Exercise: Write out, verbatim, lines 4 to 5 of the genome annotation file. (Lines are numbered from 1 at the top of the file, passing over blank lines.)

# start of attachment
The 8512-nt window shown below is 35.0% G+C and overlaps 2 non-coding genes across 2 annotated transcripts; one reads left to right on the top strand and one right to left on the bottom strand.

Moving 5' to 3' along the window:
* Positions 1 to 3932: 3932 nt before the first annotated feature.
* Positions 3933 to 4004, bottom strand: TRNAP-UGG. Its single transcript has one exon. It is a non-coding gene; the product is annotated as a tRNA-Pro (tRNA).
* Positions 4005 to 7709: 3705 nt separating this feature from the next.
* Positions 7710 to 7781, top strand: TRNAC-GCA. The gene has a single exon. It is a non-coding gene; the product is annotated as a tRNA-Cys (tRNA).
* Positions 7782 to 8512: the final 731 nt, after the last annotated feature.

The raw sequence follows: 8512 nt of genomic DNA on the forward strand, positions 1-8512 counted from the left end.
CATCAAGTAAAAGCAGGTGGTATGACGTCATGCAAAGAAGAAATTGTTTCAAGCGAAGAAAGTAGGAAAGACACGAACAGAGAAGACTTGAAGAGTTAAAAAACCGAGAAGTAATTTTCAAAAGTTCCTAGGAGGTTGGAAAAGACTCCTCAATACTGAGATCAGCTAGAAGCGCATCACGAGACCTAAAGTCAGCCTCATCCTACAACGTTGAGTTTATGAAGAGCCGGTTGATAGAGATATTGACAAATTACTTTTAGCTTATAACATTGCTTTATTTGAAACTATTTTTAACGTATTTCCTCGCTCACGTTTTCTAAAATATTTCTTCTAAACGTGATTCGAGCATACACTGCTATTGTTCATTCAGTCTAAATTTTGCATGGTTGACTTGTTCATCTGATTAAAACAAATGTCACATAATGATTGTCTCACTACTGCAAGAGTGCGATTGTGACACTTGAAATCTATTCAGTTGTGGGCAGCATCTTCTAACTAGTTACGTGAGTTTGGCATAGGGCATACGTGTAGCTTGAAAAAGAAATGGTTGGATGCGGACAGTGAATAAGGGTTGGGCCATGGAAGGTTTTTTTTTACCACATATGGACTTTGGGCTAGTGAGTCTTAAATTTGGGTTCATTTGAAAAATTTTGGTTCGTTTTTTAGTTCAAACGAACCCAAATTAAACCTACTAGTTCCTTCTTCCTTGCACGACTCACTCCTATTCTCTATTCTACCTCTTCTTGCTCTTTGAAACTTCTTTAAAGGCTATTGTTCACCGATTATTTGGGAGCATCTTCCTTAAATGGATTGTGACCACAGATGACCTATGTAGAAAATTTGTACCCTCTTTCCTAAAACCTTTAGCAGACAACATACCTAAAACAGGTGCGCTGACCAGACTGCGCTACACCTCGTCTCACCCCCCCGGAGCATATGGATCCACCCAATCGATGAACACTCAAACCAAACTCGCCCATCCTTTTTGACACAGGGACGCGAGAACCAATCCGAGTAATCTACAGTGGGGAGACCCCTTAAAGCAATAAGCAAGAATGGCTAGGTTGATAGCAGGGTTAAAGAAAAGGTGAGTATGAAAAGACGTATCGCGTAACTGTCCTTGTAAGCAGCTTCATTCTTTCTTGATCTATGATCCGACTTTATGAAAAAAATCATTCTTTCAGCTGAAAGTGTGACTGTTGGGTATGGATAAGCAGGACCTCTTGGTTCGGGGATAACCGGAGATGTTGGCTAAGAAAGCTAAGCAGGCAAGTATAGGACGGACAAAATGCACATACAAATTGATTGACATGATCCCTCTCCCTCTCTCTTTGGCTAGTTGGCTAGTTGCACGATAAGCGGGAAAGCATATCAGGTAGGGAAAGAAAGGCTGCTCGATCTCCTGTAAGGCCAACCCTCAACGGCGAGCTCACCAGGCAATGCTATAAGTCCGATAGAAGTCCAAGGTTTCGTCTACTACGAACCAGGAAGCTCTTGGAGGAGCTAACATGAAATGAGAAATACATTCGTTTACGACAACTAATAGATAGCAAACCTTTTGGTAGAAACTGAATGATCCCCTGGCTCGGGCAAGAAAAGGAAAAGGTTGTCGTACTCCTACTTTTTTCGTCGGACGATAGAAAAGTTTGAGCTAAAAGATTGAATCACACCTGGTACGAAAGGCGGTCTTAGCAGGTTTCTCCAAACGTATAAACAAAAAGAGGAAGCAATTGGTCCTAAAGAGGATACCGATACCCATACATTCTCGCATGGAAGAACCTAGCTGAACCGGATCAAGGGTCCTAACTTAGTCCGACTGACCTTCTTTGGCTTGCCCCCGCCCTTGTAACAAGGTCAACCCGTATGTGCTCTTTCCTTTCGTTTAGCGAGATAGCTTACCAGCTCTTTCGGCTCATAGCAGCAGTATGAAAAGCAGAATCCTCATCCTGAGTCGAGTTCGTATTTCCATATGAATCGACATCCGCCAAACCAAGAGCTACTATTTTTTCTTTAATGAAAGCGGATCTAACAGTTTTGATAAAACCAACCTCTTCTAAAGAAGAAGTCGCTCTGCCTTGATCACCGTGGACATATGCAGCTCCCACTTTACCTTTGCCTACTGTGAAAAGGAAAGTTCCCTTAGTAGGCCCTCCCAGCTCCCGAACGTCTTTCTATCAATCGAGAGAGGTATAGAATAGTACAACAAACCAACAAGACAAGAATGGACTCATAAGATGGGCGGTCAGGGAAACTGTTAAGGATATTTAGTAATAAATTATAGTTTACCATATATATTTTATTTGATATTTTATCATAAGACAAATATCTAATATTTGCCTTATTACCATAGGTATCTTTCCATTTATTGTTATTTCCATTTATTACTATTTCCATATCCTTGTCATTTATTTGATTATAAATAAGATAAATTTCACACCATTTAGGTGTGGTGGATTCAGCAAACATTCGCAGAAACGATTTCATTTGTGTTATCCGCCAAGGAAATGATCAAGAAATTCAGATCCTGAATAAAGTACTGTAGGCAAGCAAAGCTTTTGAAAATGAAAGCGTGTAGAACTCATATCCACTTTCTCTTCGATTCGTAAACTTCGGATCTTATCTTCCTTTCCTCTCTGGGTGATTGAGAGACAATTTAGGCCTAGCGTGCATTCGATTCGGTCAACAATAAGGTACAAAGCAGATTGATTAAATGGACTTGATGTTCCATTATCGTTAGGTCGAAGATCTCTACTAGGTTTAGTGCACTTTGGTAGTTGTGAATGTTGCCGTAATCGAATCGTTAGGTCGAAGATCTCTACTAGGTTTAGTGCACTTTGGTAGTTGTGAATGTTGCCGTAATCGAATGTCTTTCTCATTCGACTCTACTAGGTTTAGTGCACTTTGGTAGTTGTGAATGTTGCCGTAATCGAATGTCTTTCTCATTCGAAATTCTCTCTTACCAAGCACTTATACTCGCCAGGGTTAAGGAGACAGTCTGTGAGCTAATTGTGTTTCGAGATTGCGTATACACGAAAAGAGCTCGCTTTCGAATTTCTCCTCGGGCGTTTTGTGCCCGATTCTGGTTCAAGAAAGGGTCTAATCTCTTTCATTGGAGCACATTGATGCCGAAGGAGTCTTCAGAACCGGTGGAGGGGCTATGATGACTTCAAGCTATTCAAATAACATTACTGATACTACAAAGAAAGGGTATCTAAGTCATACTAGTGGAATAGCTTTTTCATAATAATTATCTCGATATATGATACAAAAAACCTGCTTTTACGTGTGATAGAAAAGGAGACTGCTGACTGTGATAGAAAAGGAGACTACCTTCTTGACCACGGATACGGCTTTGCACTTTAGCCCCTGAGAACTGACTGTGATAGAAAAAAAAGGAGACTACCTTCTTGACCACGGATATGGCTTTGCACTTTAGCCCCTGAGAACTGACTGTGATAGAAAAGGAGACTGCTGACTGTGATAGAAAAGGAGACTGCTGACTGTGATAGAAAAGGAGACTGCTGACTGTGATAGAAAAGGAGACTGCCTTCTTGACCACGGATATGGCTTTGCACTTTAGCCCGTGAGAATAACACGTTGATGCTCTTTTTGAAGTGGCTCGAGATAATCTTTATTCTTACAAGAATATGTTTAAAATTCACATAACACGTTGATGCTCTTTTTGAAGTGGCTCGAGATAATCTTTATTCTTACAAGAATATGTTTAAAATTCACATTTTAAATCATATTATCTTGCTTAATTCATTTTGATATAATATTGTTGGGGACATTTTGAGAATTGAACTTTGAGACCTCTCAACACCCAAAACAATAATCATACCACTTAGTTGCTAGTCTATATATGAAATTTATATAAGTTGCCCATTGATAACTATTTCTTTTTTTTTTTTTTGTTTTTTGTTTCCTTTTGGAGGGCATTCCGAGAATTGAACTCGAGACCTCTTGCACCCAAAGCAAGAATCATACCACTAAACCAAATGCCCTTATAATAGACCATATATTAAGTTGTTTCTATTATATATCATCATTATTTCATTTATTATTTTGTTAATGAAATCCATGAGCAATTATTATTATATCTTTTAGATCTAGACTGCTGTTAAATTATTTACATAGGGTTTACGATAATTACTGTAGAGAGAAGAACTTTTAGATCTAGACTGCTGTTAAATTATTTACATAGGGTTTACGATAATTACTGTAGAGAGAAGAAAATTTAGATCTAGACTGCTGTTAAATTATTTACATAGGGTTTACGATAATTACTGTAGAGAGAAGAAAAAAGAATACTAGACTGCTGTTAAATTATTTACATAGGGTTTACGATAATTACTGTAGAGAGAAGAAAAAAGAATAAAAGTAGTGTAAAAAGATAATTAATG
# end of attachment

* Positions 3933 to 4004, bottom strand: TRNAP-UGG. Its single transcript has one exon. It is a non-coding gene; the product is annotated as a tRNA-Pro (tRNA).
* Positions 4005 to 7709: 3705 nt separating this feature from the next.